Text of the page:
Clergy Sex Abuse, Domestic Violence and Churches, Religious Power and Control, Religious Trauma Institute, Spiritual Abuse, Spiritual Authority, Women and the Church

Religious Power and Control: Minimizing, Denying, and Blaming

Each section of the Religious Power and Control Wheel describes a tactic used by abusers to maintain power and control over their victims. According to Laura Anderson, when the tactics are combined, a system is “designed and intended to exert power and control over others by their rules, requirements, punishments and consequences for not adhering to the specific requirements of the group.”

Many who read here will be able to identify with some or all of these tactics. We discussed isolation here.

On the wheel, minimizing, denying, and blaming is described as:

*Saying the abuse didn’t happen
*Denying the severity of what happened
*Victim blaming
*Calling things “sin issues” vs. abuse
*Requiring forgiveness
*Taking ownership for how someone else’s actions harmed you
*Downplaying need for secular support (e.g. police)
*Denying illegal actions
*Minimizing felt sense, emotion or experience
*Placating statements (e.g. “he’s a sinner too, just like you.”)

There’s so much packed in this one area of power and control. I immediately think of some of the “godly wife” books that we have discussed where religious systems have minimized spousal abuse. Where wives are told they should forgive their husband’s abuse because they, too, are sinners.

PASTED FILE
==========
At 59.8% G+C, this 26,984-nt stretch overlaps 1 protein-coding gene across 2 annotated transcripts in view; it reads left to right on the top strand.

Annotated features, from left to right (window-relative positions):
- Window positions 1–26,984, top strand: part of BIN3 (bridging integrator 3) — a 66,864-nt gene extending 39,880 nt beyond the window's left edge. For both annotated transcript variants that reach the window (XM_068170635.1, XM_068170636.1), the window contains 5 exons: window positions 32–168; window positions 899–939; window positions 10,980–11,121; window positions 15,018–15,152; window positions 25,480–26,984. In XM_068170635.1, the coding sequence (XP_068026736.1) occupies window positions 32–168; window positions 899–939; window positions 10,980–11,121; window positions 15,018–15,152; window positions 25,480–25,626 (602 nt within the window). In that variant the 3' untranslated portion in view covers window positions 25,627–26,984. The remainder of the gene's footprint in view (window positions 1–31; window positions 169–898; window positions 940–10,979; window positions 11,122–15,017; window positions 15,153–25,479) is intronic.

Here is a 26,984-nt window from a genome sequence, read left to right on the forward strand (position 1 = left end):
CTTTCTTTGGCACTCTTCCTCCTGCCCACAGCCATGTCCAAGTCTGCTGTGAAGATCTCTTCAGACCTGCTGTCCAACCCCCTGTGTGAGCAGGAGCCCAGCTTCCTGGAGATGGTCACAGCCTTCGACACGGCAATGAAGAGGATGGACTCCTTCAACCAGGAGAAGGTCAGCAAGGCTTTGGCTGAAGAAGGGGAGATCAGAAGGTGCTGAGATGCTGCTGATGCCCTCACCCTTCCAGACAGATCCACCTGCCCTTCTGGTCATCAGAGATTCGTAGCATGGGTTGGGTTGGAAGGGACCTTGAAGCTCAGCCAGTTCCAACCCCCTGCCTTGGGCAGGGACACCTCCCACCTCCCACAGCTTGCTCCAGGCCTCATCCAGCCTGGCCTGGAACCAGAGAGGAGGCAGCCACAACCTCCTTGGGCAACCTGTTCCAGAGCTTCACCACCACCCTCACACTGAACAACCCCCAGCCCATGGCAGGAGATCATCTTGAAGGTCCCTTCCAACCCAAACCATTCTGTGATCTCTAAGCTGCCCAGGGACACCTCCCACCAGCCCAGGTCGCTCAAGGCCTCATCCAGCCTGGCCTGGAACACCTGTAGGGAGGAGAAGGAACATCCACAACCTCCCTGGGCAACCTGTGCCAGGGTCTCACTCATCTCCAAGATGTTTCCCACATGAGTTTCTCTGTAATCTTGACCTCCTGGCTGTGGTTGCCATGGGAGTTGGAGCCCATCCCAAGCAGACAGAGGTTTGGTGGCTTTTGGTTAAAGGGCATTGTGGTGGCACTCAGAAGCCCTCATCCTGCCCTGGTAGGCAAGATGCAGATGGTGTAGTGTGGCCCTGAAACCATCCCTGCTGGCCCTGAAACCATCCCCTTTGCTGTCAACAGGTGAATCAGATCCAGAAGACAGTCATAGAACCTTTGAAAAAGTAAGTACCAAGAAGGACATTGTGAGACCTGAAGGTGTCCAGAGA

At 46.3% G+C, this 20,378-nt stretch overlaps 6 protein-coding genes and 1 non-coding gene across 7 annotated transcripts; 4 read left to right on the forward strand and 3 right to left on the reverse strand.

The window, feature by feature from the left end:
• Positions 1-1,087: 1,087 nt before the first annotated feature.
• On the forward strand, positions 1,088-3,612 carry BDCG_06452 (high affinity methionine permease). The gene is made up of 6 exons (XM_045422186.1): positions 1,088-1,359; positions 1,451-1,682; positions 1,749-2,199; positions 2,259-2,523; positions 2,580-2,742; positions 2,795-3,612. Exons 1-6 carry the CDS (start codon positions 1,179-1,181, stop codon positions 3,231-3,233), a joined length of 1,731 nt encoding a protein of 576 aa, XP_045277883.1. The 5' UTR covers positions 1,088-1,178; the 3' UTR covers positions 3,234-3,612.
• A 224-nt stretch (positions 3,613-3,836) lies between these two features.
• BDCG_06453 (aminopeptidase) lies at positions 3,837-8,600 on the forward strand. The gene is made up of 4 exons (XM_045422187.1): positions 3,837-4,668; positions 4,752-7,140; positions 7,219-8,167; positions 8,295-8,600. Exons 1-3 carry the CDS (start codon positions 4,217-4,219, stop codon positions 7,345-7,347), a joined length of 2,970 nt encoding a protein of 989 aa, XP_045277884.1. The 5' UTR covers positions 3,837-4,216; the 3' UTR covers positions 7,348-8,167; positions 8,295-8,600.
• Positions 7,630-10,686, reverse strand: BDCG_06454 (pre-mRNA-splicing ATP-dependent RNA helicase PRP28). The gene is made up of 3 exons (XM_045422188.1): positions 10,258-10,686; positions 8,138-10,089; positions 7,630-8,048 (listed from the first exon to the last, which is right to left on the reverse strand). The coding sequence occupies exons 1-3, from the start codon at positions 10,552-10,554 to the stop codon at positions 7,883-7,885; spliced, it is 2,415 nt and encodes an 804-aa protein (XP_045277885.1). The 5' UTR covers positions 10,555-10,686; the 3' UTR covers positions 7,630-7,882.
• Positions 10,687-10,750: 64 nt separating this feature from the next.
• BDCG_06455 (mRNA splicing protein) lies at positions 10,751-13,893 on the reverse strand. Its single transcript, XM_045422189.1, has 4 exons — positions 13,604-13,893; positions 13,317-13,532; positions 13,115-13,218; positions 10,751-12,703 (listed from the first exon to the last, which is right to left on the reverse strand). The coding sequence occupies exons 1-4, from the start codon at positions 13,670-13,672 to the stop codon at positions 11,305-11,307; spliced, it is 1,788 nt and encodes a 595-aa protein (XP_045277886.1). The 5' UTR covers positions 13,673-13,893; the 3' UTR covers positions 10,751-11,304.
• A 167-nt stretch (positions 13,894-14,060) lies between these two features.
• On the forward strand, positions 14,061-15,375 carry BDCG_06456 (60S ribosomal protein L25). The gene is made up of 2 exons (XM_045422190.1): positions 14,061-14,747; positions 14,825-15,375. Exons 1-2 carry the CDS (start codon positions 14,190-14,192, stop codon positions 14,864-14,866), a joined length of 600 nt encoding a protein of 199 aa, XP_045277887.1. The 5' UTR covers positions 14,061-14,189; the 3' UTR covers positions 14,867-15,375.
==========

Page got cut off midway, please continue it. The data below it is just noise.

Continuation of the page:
I think of children sexually abused by church leaders who were forced to forgive their abusers and the parents convinced to not go to the police because it would ruin the abuser’s and church’s reputation. I think of women who bravely told their story of clergy sex abuse only to have the abuser’s supporters blame the survivor and uphold the abuser.

I think of pastors who state they are ordained by God, thereby minimizing any abusive behaviors. I think of church members left feeling devalued after voicing concerns over policies because they’ve been told “it’s always been done this way.”

Are there other ways that you have seen controlling religious groups or leaders minimize, deny, or blame abusive behaviors? If you experienced spiritual abuse, how did these actions impact you?

12 thoughts on “Religious Power and Control: Minimizing, Denying, and Blaming”

  1. I wish that I could read what the wheel says. When I try to make it bigger, the words inside get pixilated and I can’t tell what they say.


  2. Wow… so spot on. The dehumanizing that happens when young children are sexually manipulated by clergy changes who they are are how they view God for a lifetime. I would love the pdf as well.


  3. So true, Ruth! I just sent a note to Kathi before your comment that we should be able to post the pdf here on the blog. Hopefully we will get that posted soon!


  4. What really stands out to me about this tactic is how it can come from a systemic or an individual level.


  5. When a friend said, “Praying for a miracle,” after I had shared the deep pain of betrayal on the part of the bishop and some “Christian” leaders in the community, it came across to me as, “Praying that you’ll come to accept the abuse you received as being God’s will for the salvation of souls.”


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